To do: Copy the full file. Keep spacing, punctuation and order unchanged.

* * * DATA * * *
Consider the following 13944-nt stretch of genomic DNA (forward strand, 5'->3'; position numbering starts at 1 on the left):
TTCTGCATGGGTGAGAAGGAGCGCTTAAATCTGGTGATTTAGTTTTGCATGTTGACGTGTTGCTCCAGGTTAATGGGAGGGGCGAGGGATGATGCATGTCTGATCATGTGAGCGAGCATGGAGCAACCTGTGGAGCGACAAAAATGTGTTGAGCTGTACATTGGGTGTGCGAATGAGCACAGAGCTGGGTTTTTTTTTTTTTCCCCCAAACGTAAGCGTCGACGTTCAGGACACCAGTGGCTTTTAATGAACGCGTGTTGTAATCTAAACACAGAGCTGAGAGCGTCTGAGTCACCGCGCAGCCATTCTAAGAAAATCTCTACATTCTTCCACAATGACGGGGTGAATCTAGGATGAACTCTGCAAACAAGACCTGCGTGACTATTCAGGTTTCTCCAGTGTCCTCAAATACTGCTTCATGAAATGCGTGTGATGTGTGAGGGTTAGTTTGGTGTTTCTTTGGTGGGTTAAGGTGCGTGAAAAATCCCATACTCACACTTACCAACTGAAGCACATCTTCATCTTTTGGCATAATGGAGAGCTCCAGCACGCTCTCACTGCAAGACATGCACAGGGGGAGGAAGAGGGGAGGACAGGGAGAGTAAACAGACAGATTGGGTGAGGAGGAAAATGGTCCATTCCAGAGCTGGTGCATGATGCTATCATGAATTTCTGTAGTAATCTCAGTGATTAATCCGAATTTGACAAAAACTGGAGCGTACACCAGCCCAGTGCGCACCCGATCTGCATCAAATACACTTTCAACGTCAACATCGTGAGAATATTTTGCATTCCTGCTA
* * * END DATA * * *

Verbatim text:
Consider the following 13944-nt stretch of genomic DNA (forward strand, 5'->3'; position numbering starts at 1 on the left):
TTCTGCATGGGTGAGAAGGAGCGCTTAAATCTGGTGATTTAGTTTTGCATGTTGACGTGTTGCTCCAGGTTAATGGGAGGGGCGAGGGATGATGCATGTCTGATCATGTGAGCGAGCATGGAGCAACCTGTGGAGCGACAAAAATGTGTTGAGCTGTACATTGGGTGTGCGAATGAGCACAGAGCTGGGTTTTTTTTTTTTTCCCCCAAACGTAAGCGTCGACGTTCAGGACACCAGTGGCTTTTAATGAACGCGTGTTGTAATCTAAACACAGAGCTGAGAGCGTCTGAGTCACCGCGCAGCCATTCTAAGAAAATCTCTACATTCTTCCACAATGACGGGGTGAATCTAGGATGAACTCTGCAAACAAGACCTGCGTGACTATTCAGGTTTCTCCAGTGTCCTCAAATACTGCTTCATGAAATGCGTGTGATGTGTGAGGGTTAGTTTGGTGTTTCTTTGGTGGGTTAAGGTGCGTGAAAAATCCCATACTCACACTTACCAACTGAAGCACATCTTCATCTTTTGGCATAATGGAGAGCTCCAGCACGCTCTCACTGCAAGACATGCACAGGGGGAGGAAGAGGGGAGGACAGGGAGAGTAAACAGACAGATTGGGTGAGGAGGAAAATGGTCCATTCCAGAGCTGGTGCATGATGCTATCATGAATTTCTGTAGTAATCTCAGTGATTAATCCGAATTTGACAAAAACTGGAGCGTACACCAGCCCAGTGCGCACCCGATCTGCATCAAATACACTTTCAACGTCAACATCGTGAGAATATTTTGCATTCCTGCTA